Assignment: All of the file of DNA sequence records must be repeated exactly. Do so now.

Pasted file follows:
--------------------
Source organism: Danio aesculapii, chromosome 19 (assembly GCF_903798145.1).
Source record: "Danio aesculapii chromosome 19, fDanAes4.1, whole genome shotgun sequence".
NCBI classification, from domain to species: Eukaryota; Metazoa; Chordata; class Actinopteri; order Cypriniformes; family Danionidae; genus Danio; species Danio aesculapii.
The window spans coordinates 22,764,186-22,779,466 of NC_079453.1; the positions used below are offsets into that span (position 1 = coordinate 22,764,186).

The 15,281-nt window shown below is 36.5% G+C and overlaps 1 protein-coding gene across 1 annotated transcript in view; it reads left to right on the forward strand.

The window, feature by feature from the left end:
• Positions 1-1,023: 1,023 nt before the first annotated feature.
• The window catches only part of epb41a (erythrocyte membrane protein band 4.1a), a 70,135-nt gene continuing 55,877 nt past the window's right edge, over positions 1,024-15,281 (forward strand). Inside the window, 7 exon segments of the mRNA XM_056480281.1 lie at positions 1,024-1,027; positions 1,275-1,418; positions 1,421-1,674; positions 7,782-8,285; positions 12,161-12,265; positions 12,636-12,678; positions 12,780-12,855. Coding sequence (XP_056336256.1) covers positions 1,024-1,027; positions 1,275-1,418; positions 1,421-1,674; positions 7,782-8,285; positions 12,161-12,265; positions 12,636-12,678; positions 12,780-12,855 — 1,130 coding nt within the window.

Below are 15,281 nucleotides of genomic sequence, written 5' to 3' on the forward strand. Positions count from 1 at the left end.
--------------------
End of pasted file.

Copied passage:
Source organism: Danio aesculapii, chromosome 19 (assembly GCF_903798145.1).
Source record: "Danio aesculapii chromosome 19, fDanAes4.1, whole genome shotgun sequence".
NCBI classification, from domain to species: Eukaryota; Metazoa; Chordata; class Actinopteri; order Cypriniformes; family Danionidae; genus Danio; species Danio aesculapii.
The window spans coordinates 22,764,186-22,779,466 of NC_079453.1; the positions used below are offsets into that span (position 1 = coordinate 22,764,186).

The 15,281-nt window shown below is 36.5% G+C and overlaps 1 protein-coding gene across 1 annotated transcript in view; it reads left to right on the forward strand.

The window, feature by feature from the left end:
• Positions 1-1,023: 1,023 nt before the first annotated feature.
• The window catches only part of epb41a (erythrocyte membrane protein band 4.1a), a 70,135-nt gene continuing 55,877 nt past the window's right edge, over positions 1,024-15,281 (forward strand). Inside the window, 7 exon segments of the mRNA XM_056480281.1 lie at positions 1,024-1,027; positions 1,275-1,418; positions 1,421-1,674; positions 7,782-8,285; positions 12,161-12,265; positions 12,636-12,678; positions 12,780-12,855. Coding sequence (XP_056336256.1) covers positions 1,024-1,027; positions 1,275-1,418; positions 1,421-1,674; positions 7,782-8,285; positions 12,161-12,265; positions 12,636-12,678; positions 12,780-12,855 — 1,130 coding nt within the window.

Below are 15,281 nucleotides of genomic sequence, written 5' to 3' on the forward strand. Positions count from 1 at the left end.